Well, we now have a chance to introduce current events, boys and girls, with California joining 25 other states who use the same racist practices that we were using in the 1920s to make sure the brown and the black and the poor stayed in their places. While the lawsuit filed by Californians for Justice to stop the exit exam has been kicked into the 1st District Court of Appeals, 47,000 seniors have been denied diplomas, and 80% of those are English-language learners. Imagine that.
This racist social policy assures the continuing poverty and crime and generally debased living that liberals wring their hands about and for which conservatives nod knowingly. So embarrassing in America--why can't these people put out a little effort, show a little gumption, develop some backbone! And, of course, California's decision comes just in time for the newest crisis that is not new at all--the epidemic of school dropouts and pushouts.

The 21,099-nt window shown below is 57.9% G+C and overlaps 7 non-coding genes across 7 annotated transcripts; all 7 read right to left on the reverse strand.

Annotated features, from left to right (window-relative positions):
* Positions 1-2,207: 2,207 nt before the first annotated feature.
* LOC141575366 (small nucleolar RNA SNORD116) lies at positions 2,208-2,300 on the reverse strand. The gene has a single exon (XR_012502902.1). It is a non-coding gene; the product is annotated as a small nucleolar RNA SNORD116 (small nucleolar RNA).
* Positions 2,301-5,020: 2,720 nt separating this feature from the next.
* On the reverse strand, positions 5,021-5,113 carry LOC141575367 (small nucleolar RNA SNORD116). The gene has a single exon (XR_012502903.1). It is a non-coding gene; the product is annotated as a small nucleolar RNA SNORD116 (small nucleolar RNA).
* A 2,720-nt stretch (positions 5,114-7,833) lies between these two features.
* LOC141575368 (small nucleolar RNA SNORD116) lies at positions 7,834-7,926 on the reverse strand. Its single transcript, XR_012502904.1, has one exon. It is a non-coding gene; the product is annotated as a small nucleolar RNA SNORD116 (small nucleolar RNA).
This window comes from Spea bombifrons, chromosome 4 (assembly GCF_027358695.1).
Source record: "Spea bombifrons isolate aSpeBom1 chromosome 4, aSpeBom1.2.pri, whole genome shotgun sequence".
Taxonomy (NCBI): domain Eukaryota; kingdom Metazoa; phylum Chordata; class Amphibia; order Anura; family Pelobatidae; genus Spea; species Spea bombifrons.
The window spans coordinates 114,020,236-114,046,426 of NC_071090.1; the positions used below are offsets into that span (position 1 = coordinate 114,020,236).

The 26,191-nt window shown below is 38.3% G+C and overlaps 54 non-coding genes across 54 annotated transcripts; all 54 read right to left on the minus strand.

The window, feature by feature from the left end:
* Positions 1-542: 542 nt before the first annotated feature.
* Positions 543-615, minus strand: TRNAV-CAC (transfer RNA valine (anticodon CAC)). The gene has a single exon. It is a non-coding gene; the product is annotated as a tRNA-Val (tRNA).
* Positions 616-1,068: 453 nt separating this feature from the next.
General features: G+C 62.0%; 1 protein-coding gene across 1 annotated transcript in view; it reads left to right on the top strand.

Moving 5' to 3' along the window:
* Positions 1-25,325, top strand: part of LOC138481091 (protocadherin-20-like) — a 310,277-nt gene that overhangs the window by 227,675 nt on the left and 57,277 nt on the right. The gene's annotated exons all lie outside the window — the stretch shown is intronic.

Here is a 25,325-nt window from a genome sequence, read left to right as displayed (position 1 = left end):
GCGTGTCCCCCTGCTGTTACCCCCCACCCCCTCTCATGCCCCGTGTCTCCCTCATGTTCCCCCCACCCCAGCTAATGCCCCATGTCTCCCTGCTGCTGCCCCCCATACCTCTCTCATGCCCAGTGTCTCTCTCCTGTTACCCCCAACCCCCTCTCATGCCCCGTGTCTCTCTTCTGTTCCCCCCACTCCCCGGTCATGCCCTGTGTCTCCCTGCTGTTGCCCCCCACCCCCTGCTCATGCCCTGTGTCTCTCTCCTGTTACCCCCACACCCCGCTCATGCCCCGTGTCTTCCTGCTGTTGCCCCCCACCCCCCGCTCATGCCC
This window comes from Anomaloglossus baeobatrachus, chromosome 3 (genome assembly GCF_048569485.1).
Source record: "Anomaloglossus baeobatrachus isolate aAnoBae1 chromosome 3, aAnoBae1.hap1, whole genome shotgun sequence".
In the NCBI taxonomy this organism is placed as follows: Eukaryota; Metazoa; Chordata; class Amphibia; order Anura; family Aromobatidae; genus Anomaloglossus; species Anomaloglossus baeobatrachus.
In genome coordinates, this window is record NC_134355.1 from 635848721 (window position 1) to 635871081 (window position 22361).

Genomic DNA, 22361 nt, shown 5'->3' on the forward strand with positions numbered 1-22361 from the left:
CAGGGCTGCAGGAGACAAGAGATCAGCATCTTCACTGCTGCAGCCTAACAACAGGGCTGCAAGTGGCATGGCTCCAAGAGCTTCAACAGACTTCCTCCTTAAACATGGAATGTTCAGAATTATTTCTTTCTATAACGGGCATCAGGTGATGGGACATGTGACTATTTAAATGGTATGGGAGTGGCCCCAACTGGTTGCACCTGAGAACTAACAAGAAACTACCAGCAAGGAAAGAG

“It is a full-fledged epidemic,” concluded researchers after following 25,000 eighth-graders for 12 years. Basing its conclusions on the National Educational Longitudinal Study 1988, Jobs for the Future, a Boston-based non-profit co-founded by former Clinton adviser Hilary Pennington, found that dropouts generally value education, with most attempting to earn a diploma or General Educational Development certificate. Its April 2006 report, “Making Good on a Promise,” identifies social and economic factors – rather than ethnicity or minority status – as the best predictors of who eventually drops out and who persists in trying to finish their education. “Although these young people may give up on their high school, most do not give up on their education,” said the researchers.
Solving the problem of dropouts is not as simple as telling students to buckle down and work harder. Educators, researchers and social scientists have long identified a student’s innate ability, family background, peer pressure, instructional quality, available resources and the culture of a school as factors that impact how well he or she does in school.
As Faulker said, the past is not dead--it's not even past.